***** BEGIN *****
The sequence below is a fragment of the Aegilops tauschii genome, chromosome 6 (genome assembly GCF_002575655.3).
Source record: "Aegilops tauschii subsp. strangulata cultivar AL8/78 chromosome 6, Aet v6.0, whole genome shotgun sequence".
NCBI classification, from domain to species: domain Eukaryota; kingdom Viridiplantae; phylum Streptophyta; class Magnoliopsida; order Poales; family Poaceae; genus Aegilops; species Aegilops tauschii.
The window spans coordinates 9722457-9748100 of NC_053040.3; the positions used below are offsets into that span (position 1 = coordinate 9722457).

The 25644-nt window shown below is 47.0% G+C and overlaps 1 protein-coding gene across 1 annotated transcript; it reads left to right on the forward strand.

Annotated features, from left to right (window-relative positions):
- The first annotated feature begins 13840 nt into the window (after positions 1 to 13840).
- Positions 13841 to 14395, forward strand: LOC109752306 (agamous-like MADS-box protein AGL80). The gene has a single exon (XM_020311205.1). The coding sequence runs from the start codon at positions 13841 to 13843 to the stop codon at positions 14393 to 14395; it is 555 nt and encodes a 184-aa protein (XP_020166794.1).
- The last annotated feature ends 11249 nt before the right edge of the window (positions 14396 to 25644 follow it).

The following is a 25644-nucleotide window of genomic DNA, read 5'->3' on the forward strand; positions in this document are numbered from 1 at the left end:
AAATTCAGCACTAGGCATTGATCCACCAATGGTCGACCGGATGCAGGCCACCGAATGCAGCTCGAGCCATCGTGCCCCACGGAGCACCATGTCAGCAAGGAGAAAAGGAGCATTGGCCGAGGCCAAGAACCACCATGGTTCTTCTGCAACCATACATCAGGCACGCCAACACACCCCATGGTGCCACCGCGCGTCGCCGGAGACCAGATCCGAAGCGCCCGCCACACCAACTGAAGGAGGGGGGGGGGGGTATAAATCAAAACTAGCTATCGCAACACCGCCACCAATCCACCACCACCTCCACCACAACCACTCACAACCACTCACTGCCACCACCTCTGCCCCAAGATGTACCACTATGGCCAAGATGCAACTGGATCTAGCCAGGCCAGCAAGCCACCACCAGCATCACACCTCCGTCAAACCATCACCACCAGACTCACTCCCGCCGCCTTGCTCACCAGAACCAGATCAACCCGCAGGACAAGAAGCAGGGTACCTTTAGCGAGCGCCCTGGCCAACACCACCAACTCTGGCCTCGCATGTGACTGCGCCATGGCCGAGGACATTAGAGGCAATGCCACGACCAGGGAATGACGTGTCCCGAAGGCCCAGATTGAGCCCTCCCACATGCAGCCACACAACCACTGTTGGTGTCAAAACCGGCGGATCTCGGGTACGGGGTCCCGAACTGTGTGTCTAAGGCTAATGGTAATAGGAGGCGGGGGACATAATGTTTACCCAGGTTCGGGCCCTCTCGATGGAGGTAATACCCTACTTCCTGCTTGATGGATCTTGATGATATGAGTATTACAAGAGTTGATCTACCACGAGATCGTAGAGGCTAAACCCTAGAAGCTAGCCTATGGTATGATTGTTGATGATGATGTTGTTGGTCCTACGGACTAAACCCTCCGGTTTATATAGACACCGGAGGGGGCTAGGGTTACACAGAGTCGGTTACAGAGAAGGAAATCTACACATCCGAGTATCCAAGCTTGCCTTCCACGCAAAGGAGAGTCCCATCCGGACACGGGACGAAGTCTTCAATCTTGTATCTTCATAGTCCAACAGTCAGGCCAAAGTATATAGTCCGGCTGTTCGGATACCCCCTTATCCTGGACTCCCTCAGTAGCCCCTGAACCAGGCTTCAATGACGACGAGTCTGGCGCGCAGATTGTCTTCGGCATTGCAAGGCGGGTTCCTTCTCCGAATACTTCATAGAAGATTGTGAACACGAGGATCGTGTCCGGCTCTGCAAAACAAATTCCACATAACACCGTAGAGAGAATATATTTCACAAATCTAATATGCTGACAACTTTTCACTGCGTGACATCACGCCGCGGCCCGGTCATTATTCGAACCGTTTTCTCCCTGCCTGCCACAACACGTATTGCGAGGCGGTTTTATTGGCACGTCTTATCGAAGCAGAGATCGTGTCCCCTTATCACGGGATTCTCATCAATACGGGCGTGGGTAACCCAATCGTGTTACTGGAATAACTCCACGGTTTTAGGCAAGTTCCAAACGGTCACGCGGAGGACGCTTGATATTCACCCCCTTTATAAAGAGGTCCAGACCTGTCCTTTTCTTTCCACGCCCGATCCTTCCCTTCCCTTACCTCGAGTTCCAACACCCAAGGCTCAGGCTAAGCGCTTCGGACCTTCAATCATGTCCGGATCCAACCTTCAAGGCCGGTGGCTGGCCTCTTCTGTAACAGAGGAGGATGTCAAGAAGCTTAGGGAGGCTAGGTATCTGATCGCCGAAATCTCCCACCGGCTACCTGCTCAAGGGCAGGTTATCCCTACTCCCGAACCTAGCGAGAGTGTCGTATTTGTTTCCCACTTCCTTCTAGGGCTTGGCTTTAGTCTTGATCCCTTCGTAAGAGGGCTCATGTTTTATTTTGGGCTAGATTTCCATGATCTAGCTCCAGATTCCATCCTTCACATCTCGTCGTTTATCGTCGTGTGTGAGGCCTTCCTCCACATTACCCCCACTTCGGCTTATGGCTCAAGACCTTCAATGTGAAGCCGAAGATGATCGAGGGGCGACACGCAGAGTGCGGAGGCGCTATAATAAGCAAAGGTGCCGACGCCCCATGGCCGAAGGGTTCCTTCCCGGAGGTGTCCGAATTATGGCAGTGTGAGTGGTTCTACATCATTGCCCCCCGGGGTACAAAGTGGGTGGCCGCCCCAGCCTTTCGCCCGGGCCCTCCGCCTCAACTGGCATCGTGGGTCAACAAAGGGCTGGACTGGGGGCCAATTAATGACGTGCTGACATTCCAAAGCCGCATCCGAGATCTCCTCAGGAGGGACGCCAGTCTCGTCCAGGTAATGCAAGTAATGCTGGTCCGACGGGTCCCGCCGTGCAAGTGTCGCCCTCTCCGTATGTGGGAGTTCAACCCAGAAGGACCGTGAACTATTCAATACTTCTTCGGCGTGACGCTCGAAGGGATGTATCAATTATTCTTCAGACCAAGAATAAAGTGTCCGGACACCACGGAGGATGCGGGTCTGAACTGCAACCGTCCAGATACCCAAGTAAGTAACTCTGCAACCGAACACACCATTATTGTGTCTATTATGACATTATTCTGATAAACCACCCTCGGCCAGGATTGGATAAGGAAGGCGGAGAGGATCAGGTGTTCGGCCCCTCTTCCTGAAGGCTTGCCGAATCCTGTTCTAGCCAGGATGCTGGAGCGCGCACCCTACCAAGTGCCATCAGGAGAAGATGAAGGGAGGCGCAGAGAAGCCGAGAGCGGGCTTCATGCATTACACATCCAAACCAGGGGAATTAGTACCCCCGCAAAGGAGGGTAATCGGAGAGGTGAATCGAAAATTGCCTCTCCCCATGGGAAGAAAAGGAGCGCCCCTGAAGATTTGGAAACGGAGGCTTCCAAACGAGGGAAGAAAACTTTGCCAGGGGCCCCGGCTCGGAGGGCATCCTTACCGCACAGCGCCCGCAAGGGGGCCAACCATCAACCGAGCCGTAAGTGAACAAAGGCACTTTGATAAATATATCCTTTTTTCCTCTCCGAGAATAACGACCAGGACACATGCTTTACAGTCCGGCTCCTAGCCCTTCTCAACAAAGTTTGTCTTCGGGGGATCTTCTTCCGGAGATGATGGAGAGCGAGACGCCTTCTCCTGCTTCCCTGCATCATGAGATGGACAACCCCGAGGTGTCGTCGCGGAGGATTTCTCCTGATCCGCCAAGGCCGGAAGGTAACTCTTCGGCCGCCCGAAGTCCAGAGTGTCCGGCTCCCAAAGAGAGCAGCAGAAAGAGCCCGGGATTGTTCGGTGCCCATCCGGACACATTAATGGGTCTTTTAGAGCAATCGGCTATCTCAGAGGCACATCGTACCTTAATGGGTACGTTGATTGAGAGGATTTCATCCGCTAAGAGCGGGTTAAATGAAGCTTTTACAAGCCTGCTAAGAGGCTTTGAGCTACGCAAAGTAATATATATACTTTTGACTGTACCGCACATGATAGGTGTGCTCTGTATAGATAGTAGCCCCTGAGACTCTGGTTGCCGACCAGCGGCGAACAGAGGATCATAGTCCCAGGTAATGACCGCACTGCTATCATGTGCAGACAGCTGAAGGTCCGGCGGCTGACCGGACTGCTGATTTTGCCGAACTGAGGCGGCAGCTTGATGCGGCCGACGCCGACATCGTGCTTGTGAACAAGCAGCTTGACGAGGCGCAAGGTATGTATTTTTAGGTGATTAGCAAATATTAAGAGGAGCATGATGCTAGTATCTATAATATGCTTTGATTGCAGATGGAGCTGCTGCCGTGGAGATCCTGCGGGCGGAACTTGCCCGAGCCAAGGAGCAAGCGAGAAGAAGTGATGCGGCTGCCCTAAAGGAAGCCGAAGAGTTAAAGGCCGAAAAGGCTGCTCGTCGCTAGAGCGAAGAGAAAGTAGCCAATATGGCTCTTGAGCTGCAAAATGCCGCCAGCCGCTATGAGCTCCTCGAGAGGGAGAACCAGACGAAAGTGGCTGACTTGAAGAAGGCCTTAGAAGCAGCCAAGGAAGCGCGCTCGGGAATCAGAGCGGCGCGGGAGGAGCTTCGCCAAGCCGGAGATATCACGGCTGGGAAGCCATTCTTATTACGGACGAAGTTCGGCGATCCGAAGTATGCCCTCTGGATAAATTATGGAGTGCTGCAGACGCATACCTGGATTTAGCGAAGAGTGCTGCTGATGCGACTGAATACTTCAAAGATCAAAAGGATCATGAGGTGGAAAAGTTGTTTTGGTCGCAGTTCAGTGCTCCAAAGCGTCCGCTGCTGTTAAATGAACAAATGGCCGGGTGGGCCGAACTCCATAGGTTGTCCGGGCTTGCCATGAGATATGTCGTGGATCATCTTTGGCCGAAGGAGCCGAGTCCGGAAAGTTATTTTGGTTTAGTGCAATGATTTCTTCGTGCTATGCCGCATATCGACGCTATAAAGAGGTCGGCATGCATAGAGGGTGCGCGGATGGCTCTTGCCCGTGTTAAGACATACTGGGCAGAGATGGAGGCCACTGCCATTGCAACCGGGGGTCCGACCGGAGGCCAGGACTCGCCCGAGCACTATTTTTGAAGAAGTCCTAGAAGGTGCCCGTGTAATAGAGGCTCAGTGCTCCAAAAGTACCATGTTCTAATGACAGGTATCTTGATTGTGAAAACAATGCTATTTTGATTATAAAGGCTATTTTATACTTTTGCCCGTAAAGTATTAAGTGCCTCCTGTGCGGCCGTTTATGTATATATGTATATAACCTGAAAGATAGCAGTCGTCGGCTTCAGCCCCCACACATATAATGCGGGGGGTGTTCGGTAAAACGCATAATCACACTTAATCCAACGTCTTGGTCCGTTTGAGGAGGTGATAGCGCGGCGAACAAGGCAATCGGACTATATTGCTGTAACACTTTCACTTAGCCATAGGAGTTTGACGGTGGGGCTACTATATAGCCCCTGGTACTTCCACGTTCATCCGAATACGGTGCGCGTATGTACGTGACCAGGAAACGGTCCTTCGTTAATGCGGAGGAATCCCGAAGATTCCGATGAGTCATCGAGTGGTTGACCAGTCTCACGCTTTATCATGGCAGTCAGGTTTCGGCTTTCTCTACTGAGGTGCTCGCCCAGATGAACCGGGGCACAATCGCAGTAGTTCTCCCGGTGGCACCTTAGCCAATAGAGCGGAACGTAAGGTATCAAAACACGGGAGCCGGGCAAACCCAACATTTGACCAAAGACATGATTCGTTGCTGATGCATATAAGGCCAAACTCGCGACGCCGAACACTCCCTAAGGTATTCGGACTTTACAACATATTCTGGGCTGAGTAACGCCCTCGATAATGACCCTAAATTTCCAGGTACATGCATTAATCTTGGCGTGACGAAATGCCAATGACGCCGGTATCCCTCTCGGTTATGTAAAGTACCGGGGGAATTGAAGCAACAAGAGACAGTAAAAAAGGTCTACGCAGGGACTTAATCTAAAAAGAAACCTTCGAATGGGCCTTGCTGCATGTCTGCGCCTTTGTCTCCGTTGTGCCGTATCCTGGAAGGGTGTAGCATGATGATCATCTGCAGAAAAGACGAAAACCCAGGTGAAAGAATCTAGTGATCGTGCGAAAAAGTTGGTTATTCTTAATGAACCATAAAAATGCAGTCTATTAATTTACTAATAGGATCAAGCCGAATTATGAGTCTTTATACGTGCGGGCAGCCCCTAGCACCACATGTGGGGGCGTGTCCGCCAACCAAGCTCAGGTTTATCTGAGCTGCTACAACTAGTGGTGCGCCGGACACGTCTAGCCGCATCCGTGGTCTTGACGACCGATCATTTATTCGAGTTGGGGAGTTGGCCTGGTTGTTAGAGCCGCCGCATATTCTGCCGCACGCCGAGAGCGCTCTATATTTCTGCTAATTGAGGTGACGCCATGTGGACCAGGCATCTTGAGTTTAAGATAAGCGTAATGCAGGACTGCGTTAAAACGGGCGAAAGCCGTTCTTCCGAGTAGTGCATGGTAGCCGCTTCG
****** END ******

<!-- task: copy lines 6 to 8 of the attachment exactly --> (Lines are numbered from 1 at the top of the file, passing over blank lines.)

Annotated features, from left to right (window-relative positions):
- The first annotated feature begins 13840 nt into the window (after positions 1 to 13840).
- Positions 13841 to 14395, forward strand: LOC109752306 (agamous-like MADS-box protein AGL80). The gene has a single exon (XM_020311205.1). The coding sequence runs from the start codon at positions 13841 to 13843 to the stop codon at positions 14393 to 14395; it is 555 nt and encodes a 184-aa protein (XP_020166794.1).